Islamist Militancy in Pakistan
Pakistan continues to face significant threats to its internal security from factions of the Tehrik-e-Taliban Pakistan (TTP) and other militant groups, including an affiliate of the self-proclaimed Islamic State. Although attacks have slowed in recent years, the TTP and sectarian militant groups continue to target security forces and civilians.
In July 2018, cricketer-turned-politician Imran Khan was elected prime minister in Pakistan's national elections. Khan received criticism for embracing controversial blasphemy laws, an issue pushed to the forefront of the election by the participation of several banned militant groups—including one led by Hafiz Muhammad Saeed, a designated global terrorist—operating as political parties to contest seats. The TTP targeted campaign rallies and polling places in the lead-up to the elections, including an attack in Mastung in July 2018 that killed more than one hundred forty people and wounded nearly two hundred others.
After former Prime Minister Nawaz Sharif’s efforts to negotiate a peace agreement with the TTP unraveled and militants attacked an international airport in Karachi, the government launched an offensive in June 2014 against militant strongholds in North Waziristan.
The TTP responded to the offensive with several attacks, including a December 2014 attack on the Army Public School in Peshawar that killed nearly one hundred fifty people, mostly schoolchildren, in the deadliest terrorist attack in Pakistan’s history.
In response, Pakistani political parties agreed on a comprehensive National Action Plan to combat terrorism and extremist ideology across the country, and Sharif lifted a death penalty moratorium to allow the execution of convicted terrorists. After nearly two years, in June 2016 the Pakistani military declared that the Federally Administered Tribal Areas (FATA) had been cleared of militants. Nearly five hundred Pakistani soldiers died in the clearing operations, which killed roughly 3,500 militants.
Despite the government’s declaration of success and a decline in frequency of attacks in recent years, the TTP and other militants continue to operate and carry out major attacks. These include a March 2016 suicide bombing in a park in Lahore that targeted families celebrating Easter, killing almost seventy people and wounding over three hundred, and an August 2016 suicide bombing of a hospital in Quetta that targeted a gathering of lawyers, killing nearly seventy-five people and injuring at least one hundred.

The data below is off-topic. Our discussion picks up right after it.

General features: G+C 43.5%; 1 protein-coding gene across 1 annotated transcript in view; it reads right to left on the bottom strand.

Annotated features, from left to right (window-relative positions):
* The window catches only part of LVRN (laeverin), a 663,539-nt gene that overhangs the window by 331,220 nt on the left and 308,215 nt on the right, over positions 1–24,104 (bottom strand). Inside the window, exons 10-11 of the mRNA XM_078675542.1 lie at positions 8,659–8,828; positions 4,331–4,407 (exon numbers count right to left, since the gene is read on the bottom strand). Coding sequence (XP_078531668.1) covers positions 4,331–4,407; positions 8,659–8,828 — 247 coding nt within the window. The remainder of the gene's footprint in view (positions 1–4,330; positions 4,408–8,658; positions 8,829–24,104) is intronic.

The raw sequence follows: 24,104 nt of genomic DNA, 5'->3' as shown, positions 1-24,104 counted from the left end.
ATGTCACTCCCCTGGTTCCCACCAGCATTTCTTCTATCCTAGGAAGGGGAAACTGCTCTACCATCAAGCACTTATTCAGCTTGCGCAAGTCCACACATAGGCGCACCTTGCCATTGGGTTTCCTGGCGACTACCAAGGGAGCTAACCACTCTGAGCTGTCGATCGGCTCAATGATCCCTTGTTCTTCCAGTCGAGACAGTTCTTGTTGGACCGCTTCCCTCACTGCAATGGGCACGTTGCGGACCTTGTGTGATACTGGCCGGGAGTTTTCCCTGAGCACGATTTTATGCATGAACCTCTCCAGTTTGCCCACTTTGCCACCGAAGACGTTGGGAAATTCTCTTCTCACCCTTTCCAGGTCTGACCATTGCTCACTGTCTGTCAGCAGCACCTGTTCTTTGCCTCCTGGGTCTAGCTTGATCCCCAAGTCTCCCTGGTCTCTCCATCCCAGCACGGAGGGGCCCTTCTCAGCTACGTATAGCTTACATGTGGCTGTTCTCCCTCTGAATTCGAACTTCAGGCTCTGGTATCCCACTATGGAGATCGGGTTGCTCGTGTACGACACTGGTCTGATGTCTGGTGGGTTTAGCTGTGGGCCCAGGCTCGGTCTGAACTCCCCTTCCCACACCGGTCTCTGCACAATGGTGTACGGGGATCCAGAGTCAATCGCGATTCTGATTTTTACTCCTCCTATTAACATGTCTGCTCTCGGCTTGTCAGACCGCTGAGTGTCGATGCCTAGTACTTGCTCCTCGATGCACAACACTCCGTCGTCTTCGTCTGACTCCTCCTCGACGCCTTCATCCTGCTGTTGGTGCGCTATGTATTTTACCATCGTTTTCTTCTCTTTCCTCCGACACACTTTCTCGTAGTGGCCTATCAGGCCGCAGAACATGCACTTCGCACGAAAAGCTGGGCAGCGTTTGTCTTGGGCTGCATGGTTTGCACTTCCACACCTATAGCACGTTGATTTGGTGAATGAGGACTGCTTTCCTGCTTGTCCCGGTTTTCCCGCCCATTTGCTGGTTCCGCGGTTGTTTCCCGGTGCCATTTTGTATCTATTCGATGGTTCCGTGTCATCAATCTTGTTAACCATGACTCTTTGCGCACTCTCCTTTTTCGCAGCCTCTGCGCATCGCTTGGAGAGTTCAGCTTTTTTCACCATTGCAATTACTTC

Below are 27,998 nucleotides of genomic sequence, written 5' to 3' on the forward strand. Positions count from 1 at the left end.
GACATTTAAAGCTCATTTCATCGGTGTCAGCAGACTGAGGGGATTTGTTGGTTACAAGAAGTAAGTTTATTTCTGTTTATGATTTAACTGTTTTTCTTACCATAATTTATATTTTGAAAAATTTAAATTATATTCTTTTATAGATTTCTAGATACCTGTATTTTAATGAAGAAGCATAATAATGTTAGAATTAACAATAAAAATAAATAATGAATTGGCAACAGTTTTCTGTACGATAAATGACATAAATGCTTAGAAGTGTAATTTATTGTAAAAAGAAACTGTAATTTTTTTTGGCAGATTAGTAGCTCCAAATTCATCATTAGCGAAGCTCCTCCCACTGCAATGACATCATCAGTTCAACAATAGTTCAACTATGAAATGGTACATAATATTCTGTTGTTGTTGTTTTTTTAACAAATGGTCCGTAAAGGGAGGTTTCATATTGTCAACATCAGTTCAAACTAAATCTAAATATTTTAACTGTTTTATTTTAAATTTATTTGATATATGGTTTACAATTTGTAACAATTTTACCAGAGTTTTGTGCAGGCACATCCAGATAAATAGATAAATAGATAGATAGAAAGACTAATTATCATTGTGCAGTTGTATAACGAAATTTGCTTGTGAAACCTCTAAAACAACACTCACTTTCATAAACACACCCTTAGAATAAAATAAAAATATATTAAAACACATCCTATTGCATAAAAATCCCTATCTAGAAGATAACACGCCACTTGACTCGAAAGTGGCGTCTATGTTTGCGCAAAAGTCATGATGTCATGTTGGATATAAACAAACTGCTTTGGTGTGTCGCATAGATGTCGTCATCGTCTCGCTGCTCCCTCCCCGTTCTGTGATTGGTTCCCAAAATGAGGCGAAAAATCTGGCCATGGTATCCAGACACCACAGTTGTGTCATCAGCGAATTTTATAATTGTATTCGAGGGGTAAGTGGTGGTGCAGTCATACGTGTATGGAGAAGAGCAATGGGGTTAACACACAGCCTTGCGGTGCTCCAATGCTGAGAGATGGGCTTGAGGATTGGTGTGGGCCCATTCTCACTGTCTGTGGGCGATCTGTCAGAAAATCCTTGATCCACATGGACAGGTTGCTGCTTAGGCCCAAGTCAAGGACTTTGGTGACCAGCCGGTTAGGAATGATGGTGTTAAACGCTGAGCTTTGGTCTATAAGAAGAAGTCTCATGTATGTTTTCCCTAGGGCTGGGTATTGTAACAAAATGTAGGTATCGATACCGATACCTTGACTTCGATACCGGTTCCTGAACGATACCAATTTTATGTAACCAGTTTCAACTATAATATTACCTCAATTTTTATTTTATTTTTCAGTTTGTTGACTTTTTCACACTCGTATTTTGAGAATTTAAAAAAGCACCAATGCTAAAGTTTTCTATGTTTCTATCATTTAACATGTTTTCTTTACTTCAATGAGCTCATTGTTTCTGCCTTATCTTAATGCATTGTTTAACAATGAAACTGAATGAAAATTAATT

The military, which has historically been dominant over civilian governments, is believed to still be providing support to the Haqqani network, Lashkar-e-Taiba, and other militant proxy groups that often collaborate with the TTP.
2018 brought a shift in the security relationship between the United States and Pakistan, as the Donald J. Trump administration moved to suspend security assistance to Pakistan over a perceived continuing unwillingness to target militants who receive sanctuary in Pakistani territory and carry out attacks in Afghanistan. More than $800 million in security assistance was suspended or redirected in 2018, and the United States has cut off access for Pakistani military officers to U.S. military training and education programs, in an effort to pressure the Pakistani government to change policy. The shift comes as international pressure on Pakistan to tackle militancy and terrorism grows; in June 2018 the Financial Action Task Force placed Pakistan on the so-called “grey list” of countries not doing enough to stop money laundering and terrorist financing.
Attacks claimed by the Islamic State have raised concerns over its growing presence and influence in Pakistan. Many of the militants fighting under the Islamic State’s banner in Afghanistan are believed to be former TTP militants who fled across the border, a phenomenon that has raised fears of an Islamic State-inspired campaign of violence inside Pakistan.
The withdrawal of U.S. forces from Afghanistan could increase regional instability by allowing militants from Pakistan to establish a safe haven in Afghanistan. Additionally, acute instability in Pakistan has security implications for neighboring countries Afghanistan and India. The TTP is closely allied with the Afghan Taliban in its battle against Afghan troops, and India fears that anti-state and state-sponsored Pakistani militants could carry out cross-border terrorist attacks. Moreover, the vulnerability of Pakistan’s nuclear arsenal to attack or theft by nonstate actors remains a major concern for U.S. and Indian policymakers.